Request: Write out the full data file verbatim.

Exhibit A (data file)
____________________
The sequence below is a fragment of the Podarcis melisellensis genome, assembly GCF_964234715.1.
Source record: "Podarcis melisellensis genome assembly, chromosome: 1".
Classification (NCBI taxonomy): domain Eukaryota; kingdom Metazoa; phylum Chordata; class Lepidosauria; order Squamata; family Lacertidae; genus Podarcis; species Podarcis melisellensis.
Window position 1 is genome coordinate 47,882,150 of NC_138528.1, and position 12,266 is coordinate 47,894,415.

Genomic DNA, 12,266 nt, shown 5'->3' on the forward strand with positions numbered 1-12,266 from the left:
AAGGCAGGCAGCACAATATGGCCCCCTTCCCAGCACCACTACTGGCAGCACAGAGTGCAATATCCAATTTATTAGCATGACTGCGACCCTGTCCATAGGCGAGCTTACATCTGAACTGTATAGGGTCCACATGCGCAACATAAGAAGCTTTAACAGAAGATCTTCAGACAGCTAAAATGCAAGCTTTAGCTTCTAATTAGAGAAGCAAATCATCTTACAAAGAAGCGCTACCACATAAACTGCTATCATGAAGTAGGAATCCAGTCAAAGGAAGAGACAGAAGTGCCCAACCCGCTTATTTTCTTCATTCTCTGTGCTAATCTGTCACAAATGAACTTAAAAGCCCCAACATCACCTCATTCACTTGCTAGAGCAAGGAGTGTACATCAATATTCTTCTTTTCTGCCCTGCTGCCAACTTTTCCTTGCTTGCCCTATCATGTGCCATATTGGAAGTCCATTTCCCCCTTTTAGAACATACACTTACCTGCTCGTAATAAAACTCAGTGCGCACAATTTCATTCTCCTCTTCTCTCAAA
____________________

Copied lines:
The sequence below is a fragment of the Podarcis melisellensis genome, assembly GCF_964234715.1.
Source record: "Podarcis melisellensis genome assembly, chromosome: 1".
Classification (NCBI taxonomy): domain Eukaryota; kingdom Metazoa; phylum Chordata; class Lepidosauria; order Squamata; family Lacertidae; genus Podarcis; species Podarcis melisellensis.
Window position 1 is genome coordinate 47,882,150 of NC_138528.1, and position 12,266 is coordinate 47,894,415.

Genomic DNA, 12,266 nt, shown 5'->3' on the forward strand with positions numbered 1-12,266 from the left:
AAGGCAGGCAGCACAATATGGCCCCCTTCCCAGCACCACTACTGGCAGCACAGAGTGCAATATCCAATTTATTAGCATGACTGCGACCCTGTCCATAGGCGAGCTTACATCTGAACTGTATAGGGTCCACATGCGCAACATAAGAAGCTTTAACAGAAGATCTTCAGACAGCTAAAATGCAAGCTTTAGCTTCTAATTAGAGAAGCAAATCATCTTACAAAGAAGCGCTACCACATAAACTGCTATCATGAAGTAGGAATCCAGTCAAAGGAAGAGACAGAAGTGCCCAACCCGCTTATTTTCTTCATTCTCTGTGCTAATCTGTCACAAATGAACTTAAAAGCCCCAACATCACCTCATTCACTTGCTAGAGCAAGGAGTGTACATCAATATTCTTCTTTTCTGCCCTGCTGCCAACTTTTCCTTGCTTGCCCTATCATGTGCCATATTGGAAGTCCATTTCCCCCTTTTAGAACATACACTTACCTGCTCGTAATAAAACTCAGTGCGCACAATTTCATTCTCCTCTTCTCTCAAA